Tuesday, April 29, 2003
Todays New York Times obit of Elaine Anderson Steinbeck, one of the first women to become a Broadway stage manager and who in later years kept bright the artistic torch of her late husband John Steinbeck, notes her Westport connection.
Steinbeck, who died on Sunday in Manhattan at the age 88, lived in Manhattan and Sag Harbor, N.Y.
She was active in the theater before her marriage to the Pulitzer and Nobel Prize-winning author in 1950 and remained so after his death in 1968, the newspaper said.
The Times said she studied drama at the University of Texas, where she met her first husband, Zachary Scott, the actor, when both were involved in theater there. They were married in 1934 and several years later came east.
Alfred Lunt and Lynn Fontanne had recommended the couple to Lawrence Langner of the Theater Guild (which the Times misspells as “Langer.”) The result was a summer job at the Westport Country Playhouse, which Langner, a Weston resident, founded in 1931 with his wife, Armina Marshall.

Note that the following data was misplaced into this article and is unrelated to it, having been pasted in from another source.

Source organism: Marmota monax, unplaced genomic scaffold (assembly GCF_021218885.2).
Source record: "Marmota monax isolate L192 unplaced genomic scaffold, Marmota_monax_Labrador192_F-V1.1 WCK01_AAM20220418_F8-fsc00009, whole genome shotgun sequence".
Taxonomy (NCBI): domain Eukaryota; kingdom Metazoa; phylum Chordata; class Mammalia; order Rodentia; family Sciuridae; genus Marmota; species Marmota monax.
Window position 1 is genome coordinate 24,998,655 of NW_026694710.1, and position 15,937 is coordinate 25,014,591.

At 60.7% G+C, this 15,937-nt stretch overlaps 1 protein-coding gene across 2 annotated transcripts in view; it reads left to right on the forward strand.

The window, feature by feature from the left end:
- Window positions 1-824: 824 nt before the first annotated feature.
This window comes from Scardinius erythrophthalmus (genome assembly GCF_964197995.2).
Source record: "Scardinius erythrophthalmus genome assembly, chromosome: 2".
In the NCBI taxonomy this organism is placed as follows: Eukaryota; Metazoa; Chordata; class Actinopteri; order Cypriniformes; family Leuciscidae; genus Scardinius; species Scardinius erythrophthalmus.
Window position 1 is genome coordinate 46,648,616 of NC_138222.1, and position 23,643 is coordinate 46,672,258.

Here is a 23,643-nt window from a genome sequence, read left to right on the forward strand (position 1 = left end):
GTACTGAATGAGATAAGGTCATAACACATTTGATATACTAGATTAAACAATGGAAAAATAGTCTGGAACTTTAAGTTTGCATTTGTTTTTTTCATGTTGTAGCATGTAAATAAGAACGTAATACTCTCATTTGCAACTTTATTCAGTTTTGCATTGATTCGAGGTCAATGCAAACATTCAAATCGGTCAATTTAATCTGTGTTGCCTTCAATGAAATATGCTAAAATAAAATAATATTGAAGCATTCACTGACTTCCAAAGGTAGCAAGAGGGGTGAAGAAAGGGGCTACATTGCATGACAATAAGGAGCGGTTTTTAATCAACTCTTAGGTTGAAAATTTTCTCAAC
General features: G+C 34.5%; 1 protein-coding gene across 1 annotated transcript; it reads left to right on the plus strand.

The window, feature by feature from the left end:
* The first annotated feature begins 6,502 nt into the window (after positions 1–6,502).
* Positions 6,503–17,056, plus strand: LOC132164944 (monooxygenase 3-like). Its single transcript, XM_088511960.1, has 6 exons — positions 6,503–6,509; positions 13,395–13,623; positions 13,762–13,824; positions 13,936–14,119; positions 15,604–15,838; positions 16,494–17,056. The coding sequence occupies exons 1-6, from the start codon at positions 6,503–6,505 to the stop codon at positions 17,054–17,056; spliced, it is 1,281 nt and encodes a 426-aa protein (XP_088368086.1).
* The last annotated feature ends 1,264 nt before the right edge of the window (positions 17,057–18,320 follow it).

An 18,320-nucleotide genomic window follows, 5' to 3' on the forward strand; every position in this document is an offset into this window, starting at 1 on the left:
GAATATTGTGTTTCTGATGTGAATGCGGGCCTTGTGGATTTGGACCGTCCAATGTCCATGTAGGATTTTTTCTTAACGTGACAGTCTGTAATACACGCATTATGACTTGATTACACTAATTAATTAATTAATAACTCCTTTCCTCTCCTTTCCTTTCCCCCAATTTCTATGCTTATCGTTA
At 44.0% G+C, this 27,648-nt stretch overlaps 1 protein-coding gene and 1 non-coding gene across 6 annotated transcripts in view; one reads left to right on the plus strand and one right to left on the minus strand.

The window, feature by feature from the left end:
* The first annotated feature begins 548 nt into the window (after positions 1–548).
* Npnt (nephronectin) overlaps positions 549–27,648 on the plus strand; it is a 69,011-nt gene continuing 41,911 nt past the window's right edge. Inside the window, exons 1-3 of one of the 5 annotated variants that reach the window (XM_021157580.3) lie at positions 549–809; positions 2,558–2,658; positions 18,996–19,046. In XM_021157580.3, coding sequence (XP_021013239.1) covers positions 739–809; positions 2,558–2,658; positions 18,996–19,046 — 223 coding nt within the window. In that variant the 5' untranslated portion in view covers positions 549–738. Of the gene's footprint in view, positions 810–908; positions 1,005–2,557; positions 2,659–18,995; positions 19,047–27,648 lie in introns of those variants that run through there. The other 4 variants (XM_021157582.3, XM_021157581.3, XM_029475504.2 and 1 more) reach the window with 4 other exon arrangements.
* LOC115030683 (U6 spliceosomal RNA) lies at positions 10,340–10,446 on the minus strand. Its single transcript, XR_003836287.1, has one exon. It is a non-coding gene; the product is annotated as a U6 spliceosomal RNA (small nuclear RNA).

One of the plays the Langners produced in Westport was “Green Grow the Lilacs,” which later became in its musical incarnation “Oklahoma!”
The Times reported she was the stage manager of the Theater Guild’s production of “Oklahoma!,” becoming one of the first women to achieve that position on Broadway. It opened in 1943 and ran five years. (Playbill.com reported she was “a replacement assistant stage manager.” )
Another Westport connection—Westporter Max Wilk’s 1993 book (reissued in 2002) “Ok!: The Story of Oklahoma!,” documents the Guild’s undertaking of the Rodgers and Hammerstein musical from conception to SRO box-office success and mentions Steinbeck’s role.
Wilk told WestportNow she worked as assistant stage manager at the age of 26 when “Green Grow the Lilacs” had its Westport revival in 1940 and then took the same job when it became “Oklahoma!” three years later on Broadway.
Soon after, she became one of the first women to take a show on the road, organizing and supervising the national tour of “Othello” with Paul Robeson, according to the Times.